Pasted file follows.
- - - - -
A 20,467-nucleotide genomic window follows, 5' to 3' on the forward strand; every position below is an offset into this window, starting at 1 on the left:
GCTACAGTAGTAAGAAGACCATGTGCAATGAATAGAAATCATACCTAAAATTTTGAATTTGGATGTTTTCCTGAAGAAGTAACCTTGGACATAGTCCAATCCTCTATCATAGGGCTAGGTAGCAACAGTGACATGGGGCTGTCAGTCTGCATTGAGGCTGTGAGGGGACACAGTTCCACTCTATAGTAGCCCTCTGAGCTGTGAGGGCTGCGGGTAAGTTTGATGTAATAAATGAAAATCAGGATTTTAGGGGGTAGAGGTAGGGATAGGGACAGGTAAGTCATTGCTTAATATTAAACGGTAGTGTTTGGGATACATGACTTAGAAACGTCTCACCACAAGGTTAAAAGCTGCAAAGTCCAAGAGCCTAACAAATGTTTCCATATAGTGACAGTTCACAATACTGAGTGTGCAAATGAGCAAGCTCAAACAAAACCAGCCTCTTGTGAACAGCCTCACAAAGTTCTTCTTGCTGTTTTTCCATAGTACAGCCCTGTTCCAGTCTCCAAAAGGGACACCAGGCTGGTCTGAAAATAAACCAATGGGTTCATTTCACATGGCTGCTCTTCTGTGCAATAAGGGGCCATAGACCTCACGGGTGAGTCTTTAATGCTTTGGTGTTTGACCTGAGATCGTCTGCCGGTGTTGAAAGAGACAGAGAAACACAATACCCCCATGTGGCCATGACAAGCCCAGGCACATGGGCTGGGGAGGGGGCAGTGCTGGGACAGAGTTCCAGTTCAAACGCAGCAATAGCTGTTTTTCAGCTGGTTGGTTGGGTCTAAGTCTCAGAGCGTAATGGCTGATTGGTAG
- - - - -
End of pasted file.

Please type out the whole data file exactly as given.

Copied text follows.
A 20,467-nucleotide genomic window follows, 5' to 3' on the forward strand; every position below is an offset into this window, starting at 1 on the left:
GCTACAGTAGTAAGAAGACCATGTGCAATGAATAGAAATCATACCTAAAATTTTGAATTTGGATGTTTTCCTGAAGAAGTAACCTTGGACATAGTCCAATCCTCTATCATAGGGCTAGGTAGCAACAGTGACATGGGGCTGTCAGTCTGCATTGAGGCTGTGAGGGGACACAGTTCCACTCTATAGTAGCCCTCTGAGCTGTGAGGGCTGCGGGTAAGTTTGATGTAATAAATGAAAATCAGGATTTTAGGGGGTAGAGGTAGGGATAGGGACAGGTAAGTCATTGCTTAATATTAAACGGTAGTGTTTGGGATACATGACTTAGAAACGTCTCACCACAAGGTTAAAAGCTGCAAAGTCCAAGAGCCTAACAAATGTTTCCATATAGTGACAGTTCACAATACTGAGTGTGCAAATGAGCAAGCTCAAACAAAACCAGCCTCTTGTGAACAGCCTCACAAAGTTCTTCTTGCTGTTTTTCCATAGTACAGCCCTGTTCCAGTCTCCAAAAGGGACACCAGGCTGGTCTGAAAATAAACCAATGGGTTCATTTCACATGGCTGCTCTTCTGTGCAATAAGGGGCCATAGACCTCACGGGTGAGTCTTTAATGCTTTGGTGTTTGACCTGAGATCGTCTGCCGGTGTTGAAAGAGACAGAGAAACACAATACCCCCATGTGGCCATGACAAGCCCAGGCACATGGGCTGGGGAGGGGGCAGTGCTGGGACAGAGTTCCAGTTCAAACGCAGCAATAGCTGTTTTTCAGCTGGTTGGTTGGGTCTAAGTCTCAGAGCGTAATGGCTGATTGGTAG